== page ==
The Philosophical Inspiration: Hobbes and Legalism

For the Lawes of Nature (as Justice, Equity, Modesty, Mercy, and (in summe)doing to others, as wee would be done to,) of themselves, without the terrour of some Power, to cause them to be observed, are contrary to our naturall Passions, that carry us to Partiality, Pride, Revenge, and the like. And Covenants, without the Sword, are but Words, and of no strength to secure a man at all. - Thomas Hobbes, Leviathan

I have not read nearly as much of Hobbes as I would like, but he serves as the foundation for a great deal of modern statecraft and international politics. He has cousins in the East in the form of State Mohism, which I first encountered as the very Sithian “Legalism” of Legends of the Wulin.

The core premise of all of these is that morality is not inherent to the human condition, but rather an artificial construct we impose upon ourselves. The natural state of man is wild and bestial, or “nasty, brutish and short.” Nothing at all prevents one man from killing another, and indeed the state of affairs, in their natural state, is that it is often better to do so than to risk being killed in turn. But such a state of endless “war of all against all” wearies men and destroys any possibility of cooperation. And so, all civilization and all morality is built upon a social contract, wherein men give up some measure of their power and freedom in exchange for security and order. In this context, theft and murder aren’t evil because “God says so” or because of some inherent moral calculus, but because allowing it will break down social order and foment the anarchy of all against all, and we agree that it’s bad, and we agree to give up our right to take stuff from others for the chance to ensure that we get to keep what we have. Thus, law and morality can be seen as a peace pact made by all men who join into a civilization for their mutual prosperity.

But men cannot be trusted to enforce their own accords. They must have a third party, a king who stands above them in judgment. He wields the power necessary to maintain and enforce the social contract. Whatever is done to maintain this social order is justified: the genocides committed by men like Alexander the Great, Julius Caesar or Qin Shi Huangdi (or the Imperium of Man in 40k) are righteous, in this estimation, because they helped forge empires, and bring everyone together, ending dark ages and bringing about new eras of prosperity and order. In principle, it doesn’t matter who holds this position so long as someone does, and everyone respects that man’s word, but in practice, he must be disciplined enough not to use his power to commit acts that break the very social contract that gave him power, strong enough to enforce that social contract, and savvy enough to walk the line between the two.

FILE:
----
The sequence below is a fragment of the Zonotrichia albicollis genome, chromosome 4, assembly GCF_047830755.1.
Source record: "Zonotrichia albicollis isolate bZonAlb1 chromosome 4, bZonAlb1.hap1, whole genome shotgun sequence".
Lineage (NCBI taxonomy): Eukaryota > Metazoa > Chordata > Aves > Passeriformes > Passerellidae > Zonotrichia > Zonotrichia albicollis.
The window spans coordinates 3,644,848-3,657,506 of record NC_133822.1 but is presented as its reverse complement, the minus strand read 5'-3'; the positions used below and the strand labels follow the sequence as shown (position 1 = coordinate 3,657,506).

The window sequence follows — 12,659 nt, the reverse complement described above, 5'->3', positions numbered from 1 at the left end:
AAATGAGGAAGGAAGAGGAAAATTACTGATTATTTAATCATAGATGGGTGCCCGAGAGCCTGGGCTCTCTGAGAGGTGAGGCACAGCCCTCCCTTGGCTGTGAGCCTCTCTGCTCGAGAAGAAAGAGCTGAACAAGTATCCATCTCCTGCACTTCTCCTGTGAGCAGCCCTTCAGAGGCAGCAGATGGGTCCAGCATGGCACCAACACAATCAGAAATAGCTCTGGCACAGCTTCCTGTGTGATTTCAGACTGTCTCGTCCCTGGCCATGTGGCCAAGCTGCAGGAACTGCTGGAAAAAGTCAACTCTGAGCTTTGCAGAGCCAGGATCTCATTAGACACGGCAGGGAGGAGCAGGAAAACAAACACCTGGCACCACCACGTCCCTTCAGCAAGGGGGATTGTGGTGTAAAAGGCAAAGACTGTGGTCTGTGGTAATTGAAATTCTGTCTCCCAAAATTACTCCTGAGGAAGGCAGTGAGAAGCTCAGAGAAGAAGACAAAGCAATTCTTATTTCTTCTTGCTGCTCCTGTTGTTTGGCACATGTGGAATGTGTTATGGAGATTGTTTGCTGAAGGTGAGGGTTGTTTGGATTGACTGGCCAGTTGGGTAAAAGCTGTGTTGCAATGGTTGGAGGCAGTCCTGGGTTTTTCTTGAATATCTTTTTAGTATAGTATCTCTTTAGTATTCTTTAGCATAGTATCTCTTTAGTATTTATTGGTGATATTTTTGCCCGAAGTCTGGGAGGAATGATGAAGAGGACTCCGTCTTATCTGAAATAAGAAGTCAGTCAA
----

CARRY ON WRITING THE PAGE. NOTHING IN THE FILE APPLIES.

Nietzsche and the Death of God

While every noble morality develops from a triumphant affirmation of itself, slave morality from the outset says No to what is "outside," what is "different," what is "not itself"; and this No is its creative deed. - Nietzsche, the Genealogy of Morality

Nietzsche is a hard man to pin down. Much of his philosophy, to my ear, reminds me of the philosophies of Buddhism, in that it seems to seek mainly to reject common thinking, to shake people out of their ruts, and to remind us that so much that we assume to be real and obvious are just illusions we created for our own comfort and convenience. When you try to pin him down on what he actually stands for, though, he’s mercurial, and thus it’s easy to read whatever you want into his philosophies. It doesn’t help that his sister, after his death, repurposed much of his works to support the anti-semitism that was sweeping Germany at the time, and much of this was later embraced by the Nazi party, making Nietzsche, unfairly, the “evil” philosopher. As such, some Nietzschean ideas do make it into the Sith Code, and it’s worth exploring them further, but on the other hand, much of Nietzscheanism is fundamentally life-affirming. He has an inordinate disdain for ideas about “other worlds,” exhorting us to embrace the here and now, to live life, to not fear pain or misery, but to crave experience. This might be useful to us, especially if we want to push the Cult of the Divine Monarch in a less villainous direction. But, more importantly, you must understand that what I present as Nietzschean philosophy is really inspiration I draw for the Cult of the Mystic Tyrant, rather than an explicit discussion of Nietzsche’s ideas.